Year Established: 2015 Start Date: 2015-03-01 End Date: 2016-02-29
Total Federal Funds: $38,568 Total Non-Federal Funds: Not available
Principal Investigators: Gary Denton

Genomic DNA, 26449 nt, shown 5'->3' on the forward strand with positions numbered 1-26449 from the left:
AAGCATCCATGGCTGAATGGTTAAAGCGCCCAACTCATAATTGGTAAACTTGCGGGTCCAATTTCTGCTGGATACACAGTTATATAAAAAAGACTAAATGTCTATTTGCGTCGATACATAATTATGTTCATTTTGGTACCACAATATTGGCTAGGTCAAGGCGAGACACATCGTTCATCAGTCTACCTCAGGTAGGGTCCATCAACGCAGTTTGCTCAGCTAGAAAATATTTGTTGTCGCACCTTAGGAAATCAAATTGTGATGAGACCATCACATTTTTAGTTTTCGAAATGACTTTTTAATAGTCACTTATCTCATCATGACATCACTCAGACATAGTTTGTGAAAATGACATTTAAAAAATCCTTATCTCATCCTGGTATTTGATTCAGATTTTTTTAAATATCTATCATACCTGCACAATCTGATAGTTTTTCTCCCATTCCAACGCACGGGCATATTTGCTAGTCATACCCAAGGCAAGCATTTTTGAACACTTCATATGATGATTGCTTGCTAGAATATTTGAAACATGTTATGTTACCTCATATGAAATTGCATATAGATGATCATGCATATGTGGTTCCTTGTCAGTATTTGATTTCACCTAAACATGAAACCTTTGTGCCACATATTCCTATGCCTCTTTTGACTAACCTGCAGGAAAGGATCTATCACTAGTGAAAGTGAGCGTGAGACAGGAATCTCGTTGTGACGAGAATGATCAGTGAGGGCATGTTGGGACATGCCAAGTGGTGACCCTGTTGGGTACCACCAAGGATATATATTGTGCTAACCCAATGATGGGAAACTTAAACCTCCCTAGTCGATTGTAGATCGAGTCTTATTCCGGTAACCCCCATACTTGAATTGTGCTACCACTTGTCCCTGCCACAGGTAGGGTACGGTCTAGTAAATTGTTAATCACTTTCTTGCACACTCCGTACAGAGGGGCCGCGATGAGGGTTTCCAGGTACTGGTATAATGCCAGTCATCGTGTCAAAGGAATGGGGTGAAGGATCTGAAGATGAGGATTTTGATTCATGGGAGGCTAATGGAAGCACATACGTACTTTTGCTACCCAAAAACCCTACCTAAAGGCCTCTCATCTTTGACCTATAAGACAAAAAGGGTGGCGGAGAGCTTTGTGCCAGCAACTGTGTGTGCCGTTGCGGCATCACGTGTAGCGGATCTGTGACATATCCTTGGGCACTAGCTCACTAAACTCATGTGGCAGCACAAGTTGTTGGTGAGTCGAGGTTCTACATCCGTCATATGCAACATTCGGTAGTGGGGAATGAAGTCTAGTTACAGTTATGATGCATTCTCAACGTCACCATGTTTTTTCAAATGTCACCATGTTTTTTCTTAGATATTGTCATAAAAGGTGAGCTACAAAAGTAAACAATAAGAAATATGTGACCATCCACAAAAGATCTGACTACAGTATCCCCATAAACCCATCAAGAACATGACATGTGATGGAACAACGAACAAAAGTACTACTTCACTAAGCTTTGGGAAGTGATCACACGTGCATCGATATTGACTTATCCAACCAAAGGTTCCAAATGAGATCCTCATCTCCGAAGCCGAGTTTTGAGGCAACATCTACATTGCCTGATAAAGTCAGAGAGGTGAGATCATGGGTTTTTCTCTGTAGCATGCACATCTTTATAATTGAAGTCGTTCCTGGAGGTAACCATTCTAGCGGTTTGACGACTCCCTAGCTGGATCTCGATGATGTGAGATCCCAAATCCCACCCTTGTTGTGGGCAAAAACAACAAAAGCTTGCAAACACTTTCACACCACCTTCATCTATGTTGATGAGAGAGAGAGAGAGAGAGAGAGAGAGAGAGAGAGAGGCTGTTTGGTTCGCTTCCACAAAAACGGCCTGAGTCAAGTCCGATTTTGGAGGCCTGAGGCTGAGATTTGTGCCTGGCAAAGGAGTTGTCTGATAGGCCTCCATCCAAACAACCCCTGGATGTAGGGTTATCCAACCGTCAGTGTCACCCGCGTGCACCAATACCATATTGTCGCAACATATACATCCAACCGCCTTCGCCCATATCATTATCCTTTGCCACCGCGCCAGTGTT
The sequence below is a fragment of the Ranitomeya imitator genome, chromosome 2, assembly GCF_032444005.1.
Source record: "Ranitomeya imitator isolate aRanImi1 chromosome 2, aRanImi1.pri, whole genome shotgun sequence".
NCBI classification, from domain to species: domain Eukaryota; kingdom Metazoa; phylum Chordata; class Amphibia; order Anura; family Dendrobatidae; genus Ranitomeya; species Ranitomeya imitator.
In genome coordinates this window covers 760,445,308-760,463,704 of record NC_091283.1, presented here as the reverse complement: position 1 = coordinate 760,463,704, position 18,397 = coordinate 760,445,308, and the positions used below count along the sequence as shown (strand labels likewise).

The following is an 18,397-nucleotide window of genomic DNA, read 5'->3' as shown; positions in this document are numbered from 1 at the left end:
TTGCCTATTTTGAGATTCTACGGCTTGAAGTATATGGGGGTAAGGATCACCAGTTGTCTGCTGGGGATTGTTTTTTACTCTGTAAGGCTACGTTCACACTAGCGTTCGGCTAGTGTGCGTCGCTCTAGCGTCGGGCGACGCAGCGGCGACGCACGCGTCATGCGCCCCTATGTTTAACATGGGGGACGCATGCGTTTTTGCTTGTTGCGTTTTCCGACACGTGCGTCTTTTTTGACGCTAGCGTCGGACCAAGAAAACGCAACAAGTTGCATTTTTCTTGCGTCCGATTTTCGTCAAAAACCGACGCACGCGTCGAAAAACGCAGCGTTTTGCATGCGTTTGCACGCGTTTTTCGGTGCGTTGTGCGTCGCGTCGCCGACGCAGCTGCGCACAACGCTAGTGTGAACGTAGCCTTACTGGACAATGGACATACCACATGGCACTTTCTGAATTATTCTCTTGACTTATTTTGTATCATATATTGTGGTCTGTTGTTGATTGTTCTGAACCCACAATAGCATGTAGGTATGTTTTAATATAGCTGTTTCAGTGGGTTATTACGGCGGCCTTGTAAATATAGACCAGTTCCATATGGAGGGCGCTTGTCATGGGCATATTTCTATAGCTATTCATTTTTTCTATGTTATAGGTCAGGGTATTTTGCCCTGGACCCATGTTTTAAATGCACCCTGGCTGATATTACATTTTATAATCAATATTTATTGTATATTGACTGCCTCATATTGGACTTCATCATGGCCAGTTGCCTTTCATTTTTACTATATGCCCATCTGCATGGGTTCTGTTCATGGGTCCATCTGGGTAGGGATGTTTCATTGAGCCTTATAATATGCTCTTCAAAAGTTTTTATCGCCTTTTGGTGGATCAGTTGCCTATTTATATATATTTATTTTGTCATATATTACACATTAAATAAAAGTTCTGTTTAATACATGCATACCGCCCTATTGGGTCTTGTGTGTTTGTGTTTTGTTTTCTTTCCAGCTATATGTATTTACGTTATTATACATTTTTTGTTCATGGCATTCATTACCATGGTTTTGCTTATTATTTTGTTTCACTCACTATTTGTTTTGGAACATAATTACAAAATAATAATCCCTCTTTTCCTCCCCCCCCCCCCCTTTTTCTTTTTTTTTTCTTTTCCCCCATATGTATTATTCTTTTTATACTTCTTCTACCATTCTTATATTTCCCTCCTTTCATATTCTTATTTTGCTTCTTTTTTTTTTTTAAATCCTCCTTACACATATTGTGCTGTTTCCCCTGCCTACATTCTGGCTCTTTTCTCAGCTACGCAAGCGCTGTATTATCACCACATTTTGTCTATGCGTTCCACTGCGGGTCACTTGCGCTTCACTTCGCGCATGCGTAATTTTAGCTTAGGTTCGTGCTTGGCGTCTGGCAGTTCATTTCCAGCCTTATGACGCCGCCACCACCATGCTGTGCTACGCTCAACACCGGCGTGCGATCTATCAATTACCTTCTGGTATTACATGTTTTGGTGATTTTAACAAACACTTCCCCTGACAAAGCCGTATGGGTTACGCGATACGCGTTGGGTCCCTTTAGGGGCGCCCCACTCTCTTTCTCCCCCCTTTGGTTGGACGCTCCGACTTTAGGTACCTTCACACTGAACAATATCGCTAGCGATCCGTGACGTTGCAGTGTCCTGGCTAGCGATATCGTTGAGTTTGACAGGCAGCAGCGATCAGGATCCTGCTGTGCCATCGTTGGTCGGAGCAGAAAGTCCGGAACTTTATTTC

Abstract: The massive clean-up of Saipan at the end of WWII gave rise to unprecedented waste disposal problems that linger on the island to this day. The disposal of munitions, for example, was largely solved by dumping and often involved detonation attempts by fire in natural gulleys and shallow pits dug in the ground. This disposal practice was not particularly effective and, for the most part, only added to the environmental mercury problem created earlier by the heavy shelling that accompanied the US invasion. The first hint of potentially wide-spread mercury contamination on Saipan emerged in 2007 when an independent research team reported frequent and occasionally high mercury detections in stormwater discharged into the southern half of the lagoon (Environ Inc. 2007). These findings were especially noteworthy because mercury is rarely encountered in urban runoff (USEPA 1983). Shortly afterwards, WERI researchers noted unusual mercury distribution patterns in sediments from the same region of the lagoon and suggested that inputs washed in from land-based sources were superimposed upon a scattering of mercury contamination emanating from within the lagoon itself (Denton et al. in 2014). Since mercury was used extensively in WWII (as mercury switches in projectiles and rockets, and as the primary explosive, mercury fulminate, in primers and detonators of artillery shells and percussion caps of bullets) it was postulated that pockets of mercury contamination associated with exploding WWII ordnance and lost ammunition had been created along the coastal belt and in the lagoon. More recent evidence supports this contention. Studies are underway to determine the full impact of this contamination on fisheries in the southern half of Saipan Lagoon where the fighting between US and Japanese troops was particularly fierce. The project described herein proposes to extend this fish monitoring program to nearshore water adjacent to the American Memorial Park (AMME). This beautiful park commemorates American soldiers who lost their lives during the Saipan campaign. Sadly the parks picturesque landscape belies the history of its wartime past and in 2004, hundreds of unexploded ordnance were unearthed during the construction of the Visitor Center car park. A magnetometer sweep suggested hundreds more were buried outside of the construction area (AMPRO 2005). Around the same time, unusually high mercury levels were encountered in fish from a reef complex a little over 500m NW of the parks western border (Denton et al. 2010). A connection between these findings and mercury sources in AMME was not considered until moderate mercury contamination in surface soils from within the park grounds was recently discovered. The aqueous transported of mercury from the park into the coastal belt is not difficult to envisage given the hydrological dynamics of the area (Perreault 2007). The proposed survey will thus focus on fish with restricted foraging ranges from nearshore sites adjacent to AMME between Micro Reef and the SW face of Puerto Rico Dump. Parallel sediment sampling will also occur along transects extending perpendicular to the shore in this region to determination mercury concentration gradients associated with contributions from land-based sources. The primary objectives of the study are to: a) identify and delineate hitherto unknown sources of mercury contamination within the study area; b) determine the collective impact these sources on the edible quality of fish; c) evaluate potential health risks associated with unrestricted consumption of fish from impacted areas; d) provide additional data to assist with the identification and delineation of areas of contaminant enrichment within Saipan Lagoon, and e) enhance ongoing marine monitoring, management and mitigation strategies for Saipans coastal waters.